Palestinian minority in Israel worried by top cop’s twin-track as interrogator for secret police and hardline settler
NAZARETH, Israel - Israeli Prime Minister Benjamin Netanyahu parachuted in a new police chief last week after the government’s previous candidates were thwarted by controversy.
Roni Alsheikh has officially been brought in as a new broom to sweep away a culture of corruption and sex scandals that has plagued the Israeli police for years.
The first choice for police commander, Gal Hirsch, a former army general, had to be dropped last month after it emerged that the FBI had passed on suspicions about his arms-dealing company.
Another hopeful, Benzi Sau, who served as acting police commander over the summer, drew a storm of protest from Israel’s large minority of 1.5 million Palestinian citizens.
He had been harshly criticised by a judicial-led inquiry for deploying snipers 15 years ago against protesters in solidarity with the Second Intifada. Thirteen unarmed demonstrators from Israel’s Palestinian minority were killed in a few days of clashes.
But Alsheikh is already proving to be an even more troubling choice to oversee law enforcement in Israel than either Hirsch or Sau, especially for the fifth of the population who are Palestinian citizens.
Aida Touma-Suleiman, a Palestinian member of the Israeli Knesset for the Joint List party, said: “We were deeply opposed to Sau but at least his crimes were done in broad daylight.
“Alsheikh’s crimes against Palestinians are likely to be even graver than Sau’s but they are so secret we cannot know what they are.”
Known only as ‘R’
Alsheikh, aged 52, comes to the police force after decades of living in two shadowy worlds: as a senior officer in Israel’s secret police, known as the Shin Bet; and as a religious settler who has lived in some of the West Bank’s most extreme and violent communities.
Indicating the Shin Bet’s lack of transparency and accountability, the Israeli media had to refer to the new police chief by the initial “R” until a gag order was lifted on Wednesday. Photos of Alsheikh were then published for the first time.
Freed to discuss the appointment, the Israeli media revealed several disturbing aspects to Alsheikh’s professional and personal life - qualities, an Israeli commentator observed, that should have disqualified him from serving in the police in “a law-abiding country”.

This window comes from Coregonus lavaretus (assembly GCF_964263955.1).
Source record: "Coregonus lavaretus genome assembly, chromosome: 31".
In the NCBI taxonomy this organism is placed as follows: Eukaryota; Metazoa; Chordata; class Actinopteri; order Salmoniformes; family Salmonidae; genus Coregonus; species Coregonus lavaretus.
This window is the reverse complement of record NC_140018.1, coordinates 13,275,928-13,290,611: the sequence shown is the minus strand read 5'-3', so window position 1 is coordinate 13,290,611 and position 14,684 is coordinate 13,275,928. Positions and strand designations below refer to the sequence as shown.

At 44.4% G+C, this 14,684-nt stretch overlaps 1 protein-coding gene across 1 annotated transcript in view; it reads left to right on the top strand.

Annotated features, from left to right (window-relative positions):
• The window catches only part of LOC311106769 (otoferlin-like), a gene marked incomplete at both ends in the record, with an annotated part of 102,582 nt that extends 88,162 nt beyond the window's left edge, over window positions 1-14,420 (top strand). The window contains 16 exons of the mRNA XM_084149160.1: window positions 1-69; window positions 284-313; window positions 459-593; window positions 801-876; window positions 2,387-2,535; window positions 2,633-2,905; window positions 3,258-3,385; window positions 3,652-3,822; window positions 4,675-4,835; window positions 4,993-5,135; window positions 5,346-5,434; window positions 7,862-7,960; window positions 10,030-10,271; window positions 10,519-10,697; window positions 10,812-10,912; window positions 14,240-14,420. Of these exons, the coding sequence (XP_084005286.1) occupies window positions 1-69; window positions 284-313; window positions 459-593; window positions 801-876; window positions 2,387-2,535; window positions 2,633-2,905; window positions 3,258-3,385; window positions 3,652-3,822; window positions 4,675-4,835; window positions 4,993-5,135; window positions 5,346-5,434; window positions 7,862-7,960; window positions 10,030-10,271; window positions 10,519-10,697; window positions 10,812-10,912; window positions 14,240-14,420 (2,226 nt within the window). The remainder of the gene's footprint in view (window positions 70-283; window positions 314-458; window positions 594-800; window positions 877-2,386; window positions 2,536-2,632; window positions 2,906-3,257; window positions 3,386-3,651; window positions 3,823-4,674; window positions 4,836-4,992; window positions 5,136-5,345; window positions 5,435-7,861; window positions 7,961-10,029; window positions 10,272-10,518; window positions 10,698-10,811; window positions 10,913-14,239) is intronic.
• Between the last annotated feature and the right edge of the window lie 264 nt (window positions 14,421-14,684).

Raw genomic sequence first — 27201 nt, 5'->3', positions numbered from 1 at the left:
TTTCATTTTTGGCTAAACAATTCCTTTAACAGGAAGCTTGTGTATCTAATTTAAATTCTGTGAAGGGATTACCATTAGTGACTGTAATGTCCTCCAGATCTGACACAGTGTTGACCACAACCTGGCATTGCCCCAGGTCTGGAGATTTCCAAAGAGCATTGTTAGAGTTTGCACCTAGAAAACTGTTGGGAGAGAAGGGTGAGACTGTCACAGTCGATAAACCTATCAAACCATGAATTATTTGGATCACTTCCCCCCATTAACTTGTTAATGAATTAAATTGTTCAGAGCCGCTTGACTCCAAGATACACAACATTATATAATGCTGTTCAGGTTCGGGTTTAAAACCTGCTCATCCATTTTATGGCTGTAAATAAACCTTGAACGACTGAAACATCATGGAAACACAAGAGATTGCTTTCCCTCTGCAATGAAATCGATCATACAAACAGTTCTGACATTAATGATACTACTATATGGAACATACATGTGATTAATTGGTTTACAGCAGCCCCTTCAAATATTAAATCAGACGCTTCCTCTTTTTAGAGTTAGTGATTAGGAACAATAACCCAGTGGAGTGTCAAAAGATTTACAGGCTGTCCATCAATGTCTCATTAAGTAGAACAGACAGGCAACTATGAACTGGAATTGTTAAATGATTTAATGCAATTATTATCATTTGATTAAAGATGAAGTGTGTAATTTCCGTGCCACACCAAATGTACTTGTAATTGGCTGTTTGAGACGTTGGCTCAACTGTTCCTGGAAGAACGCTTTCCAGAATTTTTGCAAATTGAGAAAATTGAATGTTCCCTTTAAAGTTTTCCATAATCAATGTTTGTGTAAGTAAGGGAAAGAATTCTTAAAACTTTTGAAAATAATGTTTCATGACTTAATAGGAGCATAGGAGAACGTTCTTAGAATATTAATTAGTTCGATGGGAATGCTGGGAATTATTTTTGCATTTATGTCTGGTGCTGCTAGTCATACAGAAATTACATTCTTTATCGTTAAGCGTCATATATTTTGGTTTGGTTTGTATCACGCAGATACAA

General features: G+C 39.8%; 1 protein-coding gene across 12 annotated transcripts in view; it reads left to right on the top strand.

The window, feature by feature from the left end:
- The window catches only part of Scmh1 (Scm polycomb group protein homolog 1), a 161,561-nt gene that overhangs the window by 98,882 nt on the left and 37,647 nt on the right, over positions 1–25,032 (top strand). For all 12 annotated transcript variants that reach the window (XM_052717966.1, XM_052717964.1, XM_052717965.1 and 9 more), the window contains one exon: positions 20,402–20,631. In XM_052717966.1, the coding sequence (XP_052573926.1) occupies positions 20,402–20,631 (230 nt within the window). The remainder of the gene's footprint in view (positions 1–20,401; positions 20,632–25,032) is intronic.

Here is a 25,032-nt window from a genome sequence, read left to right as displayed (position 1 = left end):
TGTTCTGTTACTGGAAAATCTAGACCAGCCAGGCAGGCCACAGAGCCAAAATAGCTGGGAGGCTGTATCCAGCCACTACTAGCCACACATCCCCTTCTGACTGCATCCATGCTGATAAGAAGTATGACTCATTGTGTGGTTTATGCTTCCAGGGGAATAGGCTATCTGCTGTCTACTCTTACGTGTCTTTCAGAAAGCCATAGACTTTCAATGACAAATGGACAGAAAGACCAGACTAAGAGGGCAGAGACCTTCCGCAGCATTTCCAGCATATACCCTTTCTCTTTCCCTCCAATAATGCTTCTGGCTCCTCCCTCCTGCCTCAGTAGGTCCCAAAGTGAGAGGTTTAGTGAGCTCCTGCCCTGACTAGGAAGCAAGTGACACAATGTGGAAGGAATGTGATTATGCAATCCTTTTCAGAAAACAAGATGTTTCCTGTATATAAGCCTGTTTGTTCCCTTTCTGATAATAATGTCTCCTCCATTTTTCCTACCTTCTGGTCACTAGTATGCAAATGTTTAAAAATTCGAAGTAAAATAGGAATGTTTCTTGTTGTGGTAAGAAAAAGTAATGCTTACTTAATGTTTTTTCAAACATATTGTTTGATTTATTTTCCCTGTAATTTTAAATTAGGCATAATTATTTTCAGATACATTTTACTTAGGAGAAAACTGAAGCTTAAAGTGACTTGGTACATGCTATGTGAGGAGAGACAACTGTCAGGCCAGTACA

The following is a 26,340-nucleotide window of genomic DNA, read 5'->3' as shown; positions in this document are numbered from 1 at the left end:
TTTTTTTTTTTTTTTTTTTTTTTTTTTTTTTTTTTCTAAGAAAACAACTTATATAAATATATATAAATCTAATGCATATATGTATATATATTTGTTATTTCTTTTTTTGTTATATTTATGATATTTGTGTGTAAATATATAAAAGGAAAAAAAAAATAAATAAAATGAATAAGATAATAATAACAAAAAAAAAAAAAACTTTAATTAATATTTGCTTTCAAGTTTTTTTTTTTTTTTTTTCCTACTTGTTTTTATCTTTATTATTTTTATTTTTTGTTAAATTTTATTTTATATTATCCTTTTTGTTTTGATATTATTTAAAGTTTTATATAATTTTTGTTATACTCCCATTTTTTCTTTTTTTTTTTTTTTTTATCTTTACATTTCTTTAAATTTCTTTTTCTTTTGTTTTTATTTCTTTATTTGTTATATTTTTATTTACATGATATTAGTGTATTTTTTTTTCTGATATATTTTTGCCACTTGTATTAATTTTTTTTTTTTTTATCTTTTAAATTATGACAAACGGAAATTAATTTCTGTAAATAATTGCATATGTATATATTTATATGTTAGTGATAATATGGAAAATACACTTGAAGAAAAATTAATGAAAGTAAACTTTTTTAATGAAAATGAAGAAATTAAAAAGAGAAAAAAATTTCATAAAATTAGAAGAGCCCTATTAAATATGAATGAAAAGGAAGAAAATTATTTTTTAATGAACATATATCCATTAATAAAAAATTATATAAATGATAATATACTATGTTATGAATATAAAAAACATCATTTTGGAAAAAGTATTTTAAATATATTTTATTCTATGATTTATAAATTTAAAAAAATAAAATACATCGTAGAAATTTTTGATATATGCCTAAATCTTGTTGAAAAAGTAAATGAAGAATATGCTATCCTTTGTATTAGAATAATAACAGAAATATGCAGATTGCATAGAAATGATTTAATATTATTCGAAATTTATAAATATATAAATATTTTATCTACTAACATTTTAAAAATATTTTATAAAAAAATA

Alsheikh’s expertise in the Shin Bet, where he reached the position of deputy director, was in interrogating Palestinian suspects.
As Israeli human rights groups have documented, blackmail and torture are staples of the Shin Bet’s interrogation rooms, despite a high court ruling in 1999 that banned physical abuse of detainees except in life-threatening circumstances.
Although the Shin Bet is often referred to as Israel’s domestic intelligence service, much of its work is in fact carried out outside Israel’s recognised borders, in the occupied Palestinian territories.
Its chief tasks are to spy on Palestinians, both in Israel and the territories, select people for arrest, interrogate detainees in proceedings that are not recorded, and use the information it collects to pressure Palestinians to turn collaborator.
Alsheikh’s talents in extracting information from unwilling suspects earned him the nickname “The Fox”.
Mohammed Zeidan, director of the Human Rights Association in Nazareth, called the appointment “dangerous”.
“The concern must be that Alsheikh imports the Shin Bet’s operational methods into law enforcement in Israel,” Zeidan told Middle East Eye.
Record of police brutality
Israel’s Palestinian citizens have long complained that they have borne the brunt of police brutality.
Paradoxically, Alsheikh’s appointment was confirmed on the same day that the Palestinian minority commemorated the 15th anniversary of the 13 deaths at the hands of the police in October 2000.
The Or Commission, an inquiry into the killings, found the police guilty of treating the country’s Palestinian citizens as “an enemy” and called for urgent institutional reforms. None were implemented.
The events of 2000, and the subsequent killing by police of dozens of Palestinian citizens in unexplained circumstances, have left the Palestinian minority deeply distrustful of the police.
But Alsheikh’s appointment gives them grounds to be even more wary and fearful, warned Touma-Suleiman.
“This is a declaration of intentions by the government. It plans to deepen the police’s view of us as a security threat.”
The new police chief belongs to an extremist ideological group known in Israel as the national-religious. In practice, this is the ideology of many Israeli settlers.